Claim Of ‘Coded’ Racism Prompts Calls For More Inclusivity At Washington State Capitol
In the month since Washington state Sen. Mona Das, a first-term Democrat from Kent, made headlines for comments about racism and sexism in the Senate Democratic Caucus, she has been calling her colleagues to apologize that her words “were as strong as they were.”
However, Das, who’s Indian American, says she doesn’t regret her comments because it’s prompting a broader discussion of race and equity in the Washington state Legislature.
“I believe that this has opened a conversation that has been an elephant in the room for a really long time and now we’re having these conversations honestly, authentically, deeply and coming from a place of love,” Das said in a recent interview.
Last month, at a legislative wrap-up event hosted by the Kent Chamber of Commerce, Das gave a speech about the challenges she’s faced as a woman of color running for office and after serving less than a year as an elected official.
Specifically, Das called her Senate Democratic colleagues to task for their conduct behind closed doors when they caucus on bills.
“And after they close that door, that’s when it gets real,” Das told the audience. “That’s when my 28 colleagues got real. And that’s when I heard hate, that’s when I heard misogyny and racism and sexism from people you would not expect.”
Das described what she heard as “coded language” and said it “would shock only the white folks in the room because the brown folks know it’s there.”
Das said she wasn’t planning to talk about race until she heard her seatmate, Democratic state Rep. Debra Entenman, who is African American and also was recently elected, tell the audience that she’d been subjected to “misogynistic and racist” comments about her physical appearance from members of the public.
In a Facebook post after her comments became public, Das called the Kent Reporter’s story a “mischaracterization of my remarks” and emphasized to The Associated Press that she had never heard anything overtly sexist or racist in the caucus room.
Das says she now regrets challenging the accuracy of the reporting and has apologized to the reporter who wrote the original story.
In an interview, she also reiterated that what she heard in the Senate Democratic Caucus is not unique to that setting.
“The coded language is everywhere and I think what surprised me was that it was also there,” said Das, who declined to give specifics.
The Washington Senate Democratic Caucus has eight members of color. State Sen. Manka Dhingra, a Democrat who’s also Indian American, said her experience differed from that of Das.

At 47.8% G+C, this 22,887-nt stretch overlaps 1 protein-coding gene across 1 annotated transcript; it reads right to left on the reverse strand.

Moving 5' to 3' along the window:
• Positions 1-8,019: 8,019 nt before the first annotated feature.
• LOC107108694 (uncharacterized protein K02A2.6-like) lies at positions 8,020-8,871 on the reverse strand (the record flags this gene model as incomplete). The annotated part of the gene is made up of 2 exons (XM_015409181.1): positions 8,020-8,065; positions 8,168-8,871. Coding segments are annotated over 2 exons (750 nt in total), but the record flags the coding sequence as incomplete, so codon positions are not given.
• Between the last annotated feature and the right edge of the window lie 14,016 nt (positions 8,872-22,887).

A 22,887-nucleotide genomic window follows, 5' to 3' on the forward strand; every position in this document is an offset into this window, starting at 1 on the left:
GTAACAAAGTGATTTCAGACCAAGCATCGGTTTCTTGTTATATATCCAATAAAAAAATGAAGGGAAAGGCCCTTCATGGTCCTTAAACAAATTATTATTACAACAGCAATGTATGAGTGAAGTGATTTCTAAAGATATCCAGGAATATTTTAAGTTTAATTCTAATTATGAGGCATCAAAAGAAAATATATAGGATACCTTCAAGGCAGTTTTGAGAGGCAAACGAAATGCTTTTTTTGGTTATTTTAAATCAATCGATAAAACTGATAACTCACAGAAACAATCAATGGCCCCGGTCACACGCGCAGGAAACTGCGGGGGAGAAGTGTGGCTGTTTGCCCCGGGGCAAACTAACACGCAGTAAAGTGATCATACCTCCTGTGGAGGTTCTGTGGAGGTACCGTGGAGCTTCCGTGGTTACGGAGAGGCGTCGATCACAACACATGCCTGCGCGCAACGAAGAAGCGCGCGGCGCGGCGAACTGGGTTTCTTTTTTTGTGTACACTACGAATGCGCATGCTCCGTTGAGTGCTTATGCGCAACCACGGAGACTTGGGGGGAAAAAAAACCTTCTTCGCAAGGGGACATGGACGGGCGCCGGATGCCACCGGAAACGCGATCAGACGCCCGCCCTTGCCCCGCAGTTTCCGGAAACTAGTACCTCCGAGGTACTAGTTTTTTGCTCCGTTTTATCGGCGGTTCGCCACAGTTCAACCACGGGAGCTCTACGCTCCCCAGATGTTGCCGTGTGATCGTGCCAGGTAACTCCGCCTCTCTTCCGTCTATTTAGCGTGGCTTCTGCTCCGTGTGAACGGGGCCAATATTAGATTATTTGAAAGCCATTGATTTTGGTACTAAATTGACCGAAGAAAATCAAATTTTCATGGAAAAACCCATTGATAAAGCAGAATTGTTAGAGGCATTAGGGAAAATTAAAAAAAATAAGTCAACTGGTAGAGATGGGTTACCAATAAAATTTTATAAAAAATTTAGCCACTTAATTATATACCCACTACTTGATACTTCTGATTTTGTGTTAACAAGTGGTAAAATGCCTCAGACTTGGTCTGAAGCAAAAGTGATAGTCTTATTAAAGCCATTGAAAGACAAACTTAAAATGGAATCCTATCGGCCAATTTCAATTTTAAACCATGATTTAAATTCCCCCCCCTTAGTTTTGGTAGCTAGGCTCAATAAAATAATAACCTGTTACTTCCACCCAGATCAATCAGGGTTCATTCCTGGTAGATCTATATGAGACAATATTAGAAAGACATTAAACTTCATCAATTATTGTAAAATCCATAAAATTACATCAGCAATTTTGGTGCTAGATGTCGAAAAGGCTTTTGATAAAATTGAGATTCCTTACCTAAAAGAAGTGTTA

“I will say that the most sexism and racism stuff that I saw was always on the floor or in committees, but I cannot remember or think of a single incident in caucus where I thought that,” said Dhingra, who serves a co-deputy majority leader in the Senate.
However, she added, it’s important not to minimize individual experiences.
The Senate’s human resources officer is now conducting an investigation prompted by Das’ comments.
Regardless of the findings of that investigation, Senate Majority Leader Andy Billig, a Spokane Democrat, said Das’ comments at the Kent Chamber of Commerce fit into a larger and growing conversation in the Legislature about race and equity.
“When I arrived in the Senate seven years ago, these conversations weren’t happening at all,” Billig said.
Pointing to the diversity of his leadership team and a new legislative code of conduct, Billig said he’s proud of the progress that’s already been made. But he also acknowledged there’s more work to be done.
“I think there is broad agreement that this institutional racism does exist and that we need to address it and these conversations are crucial because if we’re not talking about it we’re not going to identify it, we’re not going to address it,” Billig said.
The growing focus on race and equity in Washington’s Capitol comes in the wake of the #MeToo movement and as the Legislature, once a bastion of white men, becomes more reflective of the state’s population. Currently, women make up 41.5 percent of the Washington Legislature, the third highest percentage of any state, according to the Center for American Women and Politics at Rutgers University.
The focus in the Washington Legislature also mirrors a broader conversation that’s happening in workplaces and in communities across Washington and America, and in the wake of the election of President Donald Trump. Terms such as white privilege and systemic racism are being used by the Democratic candidates for president, and are routinely topics of engagement and discourse on social media.